As I have written before, the Covid lockdowns — coupled with Jewish streaming platforms and books ordered from Amazon — have enabled me to expand my knowledge of the history of the Holocaust. And with this knowledge has come increasing awareness of how challenging presenting the historic facts can be.
As I watched on ChaiFlicks the 2015 documentary BERLIN CALLING, I was bothered by the section about the Wannsee Conference (January 20, 1942) where the Final Solution – the systematic extermination of the Jewish people — was rubber stamped by the Nazi attendees. The documentary co-writer said: “… Reinhard Heydrich held a conference that would decide the fate of my family and all the Jews in Europe.”
In June of 1941 (six months earlier) when the Nazis broke the nonaggression pact with Russia by invading Russian-occupied lands, the Nazis used Einsatzgruppen death squads to kill thousands and thousands of Jews in situ (meaning these Jews never left their home regions; never were transported to concentration camps; were killed at places such as Babi Yar in the Ukraine).
While these murdered Eastern European Jews are counted in the six million, their Holocaust accounts can get lost in the accounts of the concentration camps.
The Wannsee Conference estimated that the Nazis would kill 11 million Jews after England and other as-yet-not-occupied countries would also be conquered. Yet the actual plans for the carrying out of the Final Solution focused more on the Jews of Western Europe than the Jews of Eastern Europe, who were already being efficiently exterminated. (The buildup of Auschwitz as a death camp began in the spring of 1942 after the Wannsee Conference in January of that year.)
We must be very careful when we educate about the Holocaust to ensure the context of the information is very clear.
In my October 12, 2021, Times of Israel post “Setting the Record Straight About the Sonderkommando Uprising at Auschwitz”
I took issue with the September 10, 2021, Times of Israel opinion piece by Rich Brownstein about his recommendation of the movie THE GREY ZONE as “the greatest Holocaust film ever made.”
One of my reasons for taking issue with this movie recommendation was:
The Greek Jewish Sonderkomandos are not given credit for their part in the Sonderkommandos’ attack on the Auschwitz crematoriums.
Just now on December 29th (2021) I read this brief item in The Forward newsletter:
On this day in history: Shlomo Venezia, a Holocaust survivor and memoirist who owned a clothing store in Italy, was born on Dec. 29, 1923. During his time at Auschwitz, he worked for the Sonderkommando, a team of prisoners that was forced to help dispose of those killed in the gas chambers. Most of the Jews assigned this task were later killed so they could not reveal the horrors of the camps. Venezia managed to survive, and spoke about his experience on TV, film and at schools and conferences. His book, “Inside the Gas Chambers,” has been translated into more than a dozen languages and his story served as inspiration for the 1997 movie “The Grey Zone.”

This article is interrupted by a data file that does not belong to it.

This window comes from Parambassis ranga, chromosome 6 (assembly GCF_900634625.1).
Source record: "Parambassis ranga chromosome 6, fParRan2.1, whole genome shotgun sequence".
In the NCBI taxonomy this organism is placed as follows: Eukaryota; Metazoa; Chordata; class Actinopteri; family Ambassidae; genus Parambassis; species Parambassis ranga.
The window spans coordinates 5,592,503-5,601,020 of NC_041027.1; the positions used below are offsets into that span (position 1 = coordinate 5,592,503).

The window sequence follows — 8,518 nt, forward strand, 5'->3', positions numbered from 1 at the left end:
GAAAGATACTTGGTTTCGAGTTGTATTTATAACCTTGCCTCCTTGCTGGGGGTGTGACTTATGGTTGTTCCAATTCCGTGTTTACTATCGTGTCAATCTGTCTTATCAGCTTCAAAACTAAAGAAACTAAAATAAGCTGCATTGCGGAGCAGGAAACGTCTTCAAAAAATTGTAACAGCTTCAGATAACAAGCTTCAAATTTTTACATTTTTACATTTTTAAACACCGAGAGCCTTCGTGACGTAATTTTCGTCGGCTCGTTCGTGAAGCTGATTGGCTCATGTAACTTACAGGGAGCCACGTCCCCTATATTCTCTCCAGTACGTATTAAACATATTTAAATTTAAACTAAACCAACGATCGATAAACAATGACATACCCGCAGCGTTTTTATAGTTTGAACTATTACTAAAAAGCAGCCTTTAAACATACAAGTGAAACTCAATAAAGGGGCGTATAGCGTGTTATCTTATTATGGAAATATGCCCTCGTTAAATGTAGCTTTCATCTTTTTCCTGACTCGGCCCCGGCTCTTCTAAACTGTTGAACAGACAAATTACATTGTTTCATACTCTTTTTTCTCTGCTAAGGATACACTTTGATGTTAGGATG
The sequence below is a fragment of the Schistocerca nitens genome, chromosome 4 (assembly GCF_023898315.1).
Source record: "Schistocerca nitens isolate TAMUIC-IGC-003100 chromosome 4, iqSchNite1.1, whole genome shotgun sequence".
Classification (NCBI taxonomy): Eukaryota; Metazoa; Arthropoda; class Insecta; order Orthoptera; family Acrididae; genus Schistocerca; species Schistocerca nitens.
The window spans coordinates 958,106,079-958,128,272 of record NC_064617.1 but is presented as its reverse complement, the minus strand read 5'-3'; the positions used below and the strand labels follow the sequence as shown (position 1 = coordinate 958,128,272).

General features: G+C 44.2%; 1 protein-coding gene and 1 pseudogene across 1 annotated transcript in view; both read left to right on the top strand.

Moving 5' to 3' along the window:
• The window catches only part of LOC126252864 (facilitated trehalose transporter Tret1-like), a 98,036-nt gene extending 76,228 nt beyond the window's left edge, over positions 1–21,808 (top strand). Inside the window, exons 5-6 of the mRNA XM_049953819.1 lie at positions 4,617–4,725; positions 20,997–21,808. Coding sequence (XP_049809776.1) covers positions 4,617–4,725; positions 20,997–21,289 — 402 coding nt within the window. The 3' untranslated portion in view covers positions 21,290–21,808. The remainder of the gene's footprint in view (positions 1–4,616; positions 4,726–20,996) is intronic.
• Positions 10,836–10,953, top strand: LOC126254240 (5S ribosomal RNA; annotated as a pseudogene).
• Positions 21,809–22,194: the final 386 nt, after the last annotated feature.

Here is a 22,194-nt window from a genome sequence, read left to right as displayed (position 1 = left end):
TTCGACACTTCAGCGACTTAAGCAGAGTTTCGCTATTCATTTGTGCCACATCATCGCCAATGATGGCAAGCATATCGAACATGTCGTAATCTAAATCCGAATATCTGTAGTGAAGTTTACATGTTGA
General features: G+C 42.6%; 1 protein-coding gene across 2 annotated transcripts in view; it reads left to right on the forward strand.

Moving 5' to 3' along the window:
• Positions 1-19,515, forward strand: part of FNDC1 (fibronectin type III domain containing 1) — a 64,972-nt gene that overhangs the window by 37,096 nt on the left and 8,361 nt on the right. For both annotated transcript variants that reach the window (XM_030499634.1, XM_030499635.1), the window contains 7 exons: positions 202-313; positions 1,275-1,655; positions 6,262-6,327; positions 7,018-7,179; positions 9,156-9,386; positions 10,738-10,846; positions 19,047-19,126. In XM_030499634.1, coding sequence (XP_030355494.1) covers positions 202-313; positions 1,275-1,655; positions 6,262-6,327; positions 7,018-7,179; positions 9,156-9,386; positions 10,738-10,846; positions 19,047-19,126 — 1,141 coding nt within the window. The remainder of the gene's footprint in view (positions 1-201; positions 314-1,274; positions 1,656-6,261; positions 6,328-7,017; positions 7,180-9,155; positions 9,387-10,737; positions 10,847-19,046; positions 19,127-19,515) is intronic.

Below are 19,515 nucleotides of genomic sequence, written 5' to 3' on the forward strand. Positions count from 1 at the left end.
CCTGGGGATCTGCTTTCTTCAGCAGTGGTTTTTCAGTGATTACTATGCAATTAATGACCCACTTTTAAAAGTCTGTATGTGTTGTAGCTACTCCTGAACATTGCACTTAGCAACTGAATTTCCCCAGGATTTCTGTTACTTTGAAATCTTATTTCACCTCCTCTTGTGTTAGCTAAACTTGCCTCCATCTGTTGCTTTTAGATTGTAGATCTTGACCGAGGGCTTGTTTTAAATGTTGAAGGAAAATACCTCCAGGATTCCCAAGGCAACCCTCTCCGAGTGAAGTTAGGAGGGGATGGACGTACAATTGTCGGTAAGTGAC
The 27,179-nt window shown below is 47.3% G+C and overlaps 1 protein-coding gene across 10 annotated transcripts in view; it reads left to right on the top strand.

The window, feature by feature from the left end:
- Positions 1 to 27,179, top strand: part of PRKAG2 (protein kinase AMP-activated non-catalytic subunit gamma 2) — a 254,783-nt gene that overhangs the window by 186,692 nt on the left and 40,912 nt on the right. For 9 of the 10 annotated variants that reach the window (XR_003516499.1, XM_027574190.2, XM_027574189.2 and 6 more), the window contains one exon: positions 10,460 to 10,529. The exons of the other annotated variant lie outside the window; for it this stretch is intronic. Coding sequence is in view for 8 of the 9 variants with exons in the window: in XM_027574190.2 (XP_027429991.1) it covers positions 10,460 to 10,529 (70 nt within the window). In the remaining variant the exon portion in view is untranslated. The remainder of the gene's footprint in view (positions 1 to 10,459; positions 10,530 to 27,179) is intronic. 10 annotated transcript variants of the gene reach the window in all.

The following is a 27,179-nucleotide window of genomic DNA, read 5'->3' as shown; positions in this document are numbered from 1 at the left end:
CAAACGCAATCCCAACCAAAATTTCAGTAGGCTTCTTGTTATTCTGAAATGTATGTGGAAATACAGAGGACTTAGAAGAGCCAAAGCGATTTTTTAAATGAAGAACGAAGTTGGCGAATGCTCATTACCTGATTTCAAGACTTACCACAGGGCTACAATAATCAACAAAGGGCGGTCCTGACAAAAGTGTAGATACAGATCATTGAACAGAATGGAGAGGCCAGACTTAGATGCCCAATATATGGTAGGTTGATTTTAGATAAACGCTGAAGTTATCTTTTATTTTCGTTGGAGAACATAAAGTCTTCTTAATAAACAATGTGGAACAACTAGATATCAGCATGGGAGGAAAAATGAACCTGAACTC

After ordering Venezia’s book from Amazon, I went to Wikipedia – and imagine my surprise when I read:
“Shlomo Venezia (Greek: Σλόμο Βενέτσια; 29 December 1923 – 1 October 2012) was a Greek-born Italian Jew.”
According to Wikipedia:
Venezia was born in Thessaloniki, where he was arrested with his family in March 1944; they were deported to the extermination camp at Auschwitz-Birkenau, one of the three main camps that made up the Auschwitz complex. During the selection made by Nazi doctors to separate deportees deemed fit to work from those “useless”, which were immediately sent to the gas chambers, Venezia was saved along with his brother Maurice (Morris) and two cousins. During his imprisonment he was forced to work in the Sonderkommando (“special units”), teams of inmates that dealt with disposal and cremation of the prisoners killed in gas chambers. The members of these teams were killed to keep the secret about the conduct of the Final Solution.
While for purposes of parentage Venezia may have been considered Italian, his birth in Thessaloniki means that he was a Greek Jewish Sonderkommando.
Thus my point about the failure in THE GREY ZONE of not talking about the Greek Jewish Sonderkommandos is even more relevant.
In conclusion, the vastness of Holocaust information does often hinder portraying all the relevant information for a specific topic in one book or one movie or one documentary.
Yet, when we can, we should be careful to add qualifying information to our presentations, particularly so that we do not give Holocaust deniers fodder for their denials.